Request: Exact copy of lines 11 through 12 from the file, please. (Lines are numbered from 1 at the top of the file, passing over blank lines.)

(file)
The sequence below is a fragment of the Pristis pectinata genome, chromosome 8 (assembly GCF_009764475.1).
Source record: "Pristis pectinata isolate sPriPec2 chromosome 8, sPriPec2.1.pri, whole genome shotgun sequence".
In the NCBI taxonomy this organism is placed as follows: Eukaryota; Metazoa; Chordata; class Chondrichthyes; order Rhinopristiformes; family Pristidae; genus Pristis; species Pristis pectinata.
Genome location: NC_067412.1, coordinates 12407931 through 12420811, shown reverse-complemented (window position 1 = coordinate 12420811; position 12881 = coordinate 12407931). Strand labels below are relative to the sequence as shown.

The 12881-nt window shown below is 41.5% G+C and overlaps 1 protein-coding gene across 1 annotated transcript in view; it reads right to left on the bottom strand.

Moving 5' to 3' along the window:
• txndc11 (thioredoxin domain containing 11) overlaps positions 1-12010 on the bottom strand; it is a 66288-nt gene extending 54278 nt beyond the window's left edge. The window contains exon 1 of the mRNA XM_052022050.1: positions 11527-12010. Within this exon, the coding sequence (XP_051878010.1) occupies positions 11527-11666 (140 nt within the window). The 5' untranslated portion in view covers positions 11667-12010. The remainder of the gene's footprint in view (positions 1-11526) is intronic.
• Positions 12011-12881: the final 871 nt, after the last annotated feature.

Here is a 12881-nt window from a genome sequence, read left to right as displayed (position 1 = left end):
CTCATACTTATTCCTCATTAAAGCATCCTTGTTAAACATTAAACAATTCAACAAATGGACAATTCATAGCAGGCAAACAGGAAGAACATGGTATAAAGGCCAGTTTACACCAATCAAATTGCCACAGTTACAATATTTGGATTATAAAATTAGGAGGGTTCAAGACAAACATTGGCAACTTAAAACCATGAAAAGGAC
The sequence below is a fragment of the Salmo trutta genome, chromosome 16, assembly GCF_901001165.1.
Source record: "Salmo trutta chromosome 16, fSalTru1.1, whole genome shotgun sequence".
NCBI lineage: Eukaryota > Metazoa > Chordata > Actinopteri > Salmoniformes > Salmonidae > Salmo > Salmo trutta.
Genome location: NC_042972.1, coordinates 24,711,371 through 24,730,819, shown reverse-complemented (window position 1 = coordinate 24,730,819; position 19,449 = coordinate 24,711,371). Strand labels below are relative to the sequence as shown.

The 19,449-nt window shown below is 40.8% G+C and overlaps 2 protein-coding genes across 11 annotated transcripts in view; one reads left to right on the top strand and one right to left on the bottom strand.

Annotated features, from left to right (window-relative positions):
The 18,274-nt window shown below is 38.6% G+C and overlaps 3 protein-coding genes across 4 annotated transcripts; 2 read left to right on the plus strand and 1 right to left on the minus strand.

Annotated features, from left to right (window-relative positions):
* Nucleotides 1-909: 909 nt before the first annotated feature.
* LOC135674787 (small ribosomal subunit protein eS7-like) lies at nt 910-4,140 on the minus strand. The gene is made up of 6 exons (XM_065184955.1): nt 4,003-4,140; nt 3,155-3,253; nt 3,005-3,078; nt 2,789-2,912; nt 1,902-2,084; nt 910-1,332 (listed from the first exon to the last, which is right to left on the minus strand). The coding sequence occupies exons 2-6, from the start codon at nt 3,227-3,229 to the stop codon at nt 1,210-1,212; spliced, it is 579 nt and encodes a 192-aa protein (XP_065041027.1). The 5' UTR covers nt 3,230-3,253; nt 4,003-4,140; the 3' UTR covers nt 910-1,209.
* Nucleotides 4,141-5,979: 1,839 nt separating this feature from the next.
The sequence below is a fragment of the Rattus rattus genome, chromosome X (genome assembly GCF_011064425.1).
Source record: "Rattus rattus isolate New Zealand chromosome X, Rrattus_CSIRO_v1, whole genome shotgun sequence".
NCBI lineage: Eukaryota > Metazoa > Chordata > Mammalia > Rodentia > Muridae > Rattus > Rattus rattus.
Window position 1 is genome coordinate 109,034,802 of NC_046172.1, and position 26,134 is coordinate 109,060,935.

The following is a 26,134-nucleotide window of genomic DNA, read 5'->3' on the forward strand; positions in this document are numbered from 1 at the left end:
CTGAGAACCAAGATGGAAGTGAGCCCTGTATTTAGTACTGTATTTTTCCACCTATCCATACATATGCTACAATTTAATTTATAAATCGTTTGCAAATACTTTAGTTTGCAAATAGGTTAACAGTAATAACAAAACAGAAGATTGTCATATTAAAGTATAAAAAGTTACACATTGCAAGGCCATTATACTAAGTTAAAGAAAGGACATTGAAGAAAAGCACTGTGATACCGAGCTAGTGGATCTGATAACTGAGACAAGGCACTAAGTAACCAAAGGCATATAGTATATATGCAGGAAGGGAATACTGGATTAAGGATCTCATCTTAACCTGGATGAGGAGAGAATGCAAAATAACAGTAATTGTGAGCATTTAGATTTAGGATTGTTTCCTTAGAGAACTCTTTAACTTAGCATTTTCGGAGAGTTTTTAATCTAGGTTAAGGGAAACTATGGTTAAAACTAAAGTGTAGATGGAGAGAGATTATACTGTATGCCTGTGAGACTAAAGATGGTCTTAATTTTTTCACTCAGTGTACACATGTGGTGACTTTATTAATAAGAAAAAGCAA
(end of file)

The sequence below is a fragment of the Salmo trutta genome, chromosome 16, assembly GCF_901001165.1.
Source record: "Salmo trutta chromosome 16, fSalTru1.1, whole genome shotgun sequence".